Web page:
NASA Armstrong Flight Research Center

The first A in NASA stands for aeronautics. The federal agency best known for rockets started out as the National Advisory Committee for Aeronautics in 1915 and became NASA in 1958. These are the picture so from my trip to Armstrong Flight Research Center at Edwards Air Force Base. This facility has served as a flight test environment since the 1940s.

I was lucky enough to be selected as part of a NASA Social event where 30 folks were brought in to see and hear about what NASA is working on. NASA is not all about rockets. Aeronautics is the first “A” in there. The pictures here show some of the active NASA fleet and some retired NASA Andy Air Force icons. Check the captions for details.

The Mach 2.24 X-1E sits in honor in front of NASA Armstrong
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836 is the oldest flying F-15 in the world. It is a preproduction 1973 model that isn’t used as a test bed for high speed experiments. It is lovingly maintained and has been extensively updated by NASA over the years.
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There is a small hidden marker in one of the hangars. It marks the spot where test pilot Scott Crossfield ran an F-100 into the wall after a dead stick landing (no one thought it was possible). After the landing he taxied to hangar and when he hit the brakes there was no pressure left to avoid the X-15s in the hangar he steered into the wall.
Three F-18s are use daily by NASA for various testing. One is being used for low impact sonic boom testing. One was used to test ground avoidance equipment. They are also used as chase planes.
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IKHANA is a NASA operated MQ-3 (Preditor) UAS. NASA is using it to work with the FAA on integrating UAS into the National Airspace. Building logic and trust is a big deal with this tech. The drone has also been used to image wildfires in California to help firefighters and hurricanes.
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This is a small scale aircraft that is testing low drag designs. Increased wing span offers an 11% improvement in efficacy over conventional aircraft.
The model shop and the NASA Social crew.
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An Oppo member and test article for UAS that would be used on Mars. The Mars flyers will be about this size.
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The pink boots of test pilot Bill Dana. Don’t laugh, they’ve gone faster than you
A tire from STS-77 Endevour.
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NASA was having an issue with shuttle tires overheating and failing. This little RC tank was intended do to roll up to a Shuttle tire and drill a hole if pressures rose too high after landing
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A cool price of art showing the legacy of the X-15.
The list of famously pilots and engineers who have walked through these doors makes my eyes water.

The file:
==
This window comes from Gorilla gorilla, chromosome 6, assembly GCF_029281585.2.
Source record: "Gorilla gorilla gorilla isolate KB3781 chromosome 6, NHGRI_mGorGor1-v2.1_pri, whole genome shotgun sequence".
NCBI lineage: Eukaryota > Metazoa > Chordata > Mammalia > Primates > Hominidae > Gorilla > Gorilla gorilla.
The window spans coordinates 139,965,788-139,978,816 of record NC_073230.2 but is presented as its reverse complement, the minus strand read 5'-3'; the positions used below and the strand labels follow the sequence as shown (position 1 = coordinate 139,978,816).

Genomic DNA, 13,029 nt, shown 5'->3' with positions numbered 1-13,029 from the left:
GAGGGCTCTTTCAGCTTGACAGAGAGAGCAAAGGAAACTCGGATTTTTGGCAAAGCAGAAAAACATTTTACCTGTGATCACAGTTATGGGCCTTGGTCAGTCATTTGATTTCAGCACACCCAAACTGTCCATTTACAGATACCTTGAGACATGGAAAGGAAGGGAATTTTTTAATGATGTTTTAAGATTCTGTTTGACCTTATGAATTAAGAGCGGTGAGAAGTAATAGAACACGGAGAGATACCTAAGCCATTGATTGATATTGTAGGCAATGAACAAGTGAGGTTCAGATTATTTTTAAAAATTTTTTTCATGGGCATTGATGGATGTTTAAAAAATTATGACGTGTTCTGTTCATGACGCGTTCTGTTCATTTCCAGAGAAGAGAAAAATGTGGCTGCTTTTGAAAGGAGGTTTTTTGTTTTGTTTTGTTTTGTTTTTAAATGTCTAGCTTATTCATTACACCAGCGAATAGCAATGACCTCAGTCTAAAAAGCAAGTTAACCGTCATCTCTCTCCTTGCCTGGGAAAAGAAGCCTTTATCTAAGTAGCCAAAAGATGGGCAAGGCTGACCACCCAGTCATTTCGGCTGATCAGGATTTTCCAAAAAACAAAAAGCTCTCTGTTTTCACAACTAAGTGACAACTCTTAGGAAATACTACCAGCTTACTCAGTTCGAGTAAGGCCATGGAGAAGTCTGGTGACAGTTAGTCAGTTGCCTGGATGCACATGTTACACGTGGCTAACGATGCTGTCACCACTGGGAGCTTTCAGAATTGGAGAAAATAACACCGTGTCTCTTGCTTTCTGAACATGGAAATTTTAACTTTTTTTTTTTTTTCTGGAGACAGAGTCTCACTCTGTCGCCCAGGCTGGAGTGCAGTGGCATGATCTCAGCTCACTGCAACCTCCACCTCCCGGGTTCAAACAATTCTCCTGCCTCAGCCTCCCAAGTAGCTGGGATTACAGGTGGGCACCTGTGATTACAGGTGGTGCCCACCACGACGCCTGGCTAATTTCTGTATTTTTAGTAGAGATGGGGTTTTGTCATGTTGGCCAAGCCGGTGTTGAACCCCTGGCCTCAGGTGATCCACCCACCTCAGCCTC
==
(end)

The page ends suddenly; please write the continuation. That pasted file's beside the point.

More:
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At the guest entrance to Edwards Air Force Base is Century Circle. Home to one of each of the century series fighters. Near by is The Boeing YC-15 technology demonstrator.
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F-100 Super Sabre
NASA had some great 1960s and 1970s murals
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One of two X-29s with its forward swept wings.
A selection of retired NASA aircraft with the stunning F-104 Starfighter. This particular Starfighter flew Shuttle tiles through the rain at high speeds to see how they would do.
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ALF was a mascot of the X-29 program. The more you know...
This aircraft helped pioneer digital fly by wire tech.
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The F-15 ACTIVE tested advanced menuvorability tech including those huge canard sure and vectored thrust.
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Blackbird 844 it flew with NASA until 1997.
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The F-16XL. I had a poster of this beauty hung on my wall when I was a kid.
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955 was an Air Force test bed.

At the event we got to hear the NASA administrator talk about the plans for the next 10 years. We then heard NASA Armstrong director talk about their mission. They will have two new X planes in the coming years. One will be an electric aircraft looking to improve efficiency over gas fuels planes by 500%. The other will focus on efficiency improvements for commercial aircraft. We heard about their efforts with drones (UAS) with everything from large scale aircraft flying in the airspace like crewed aircraft like everything’s else and little tiny ones to fly on Mars. In the middle of all the panels a plane flying over the field broke the sound barrier and we were treated to a boom. The pressure wave pushed the doors to the auditorium open a bit.

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We had two hangar tours. One took us to IKHANA, their large drone adapted from the Predator. We then hit their model airplane shop. They test a lot of concepts on models first. The large flying wing offers an 11% efficiency increase over standard designs. The small one I’m holding is roughly the same size and shape that they will send to Mars.

Later we hit the big aircraft hangar. This is home to F-15s and F-18s along with a King Air and a couple of other transport planes.

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The NASA Armstrong folks were great. I had good talks with their head UAS pilot and one of their engineers. These folks are passionate about what they’d do, but are also realistic. A lot of hard work is needed to. Ale the concepts they are working on viable in the operational world.

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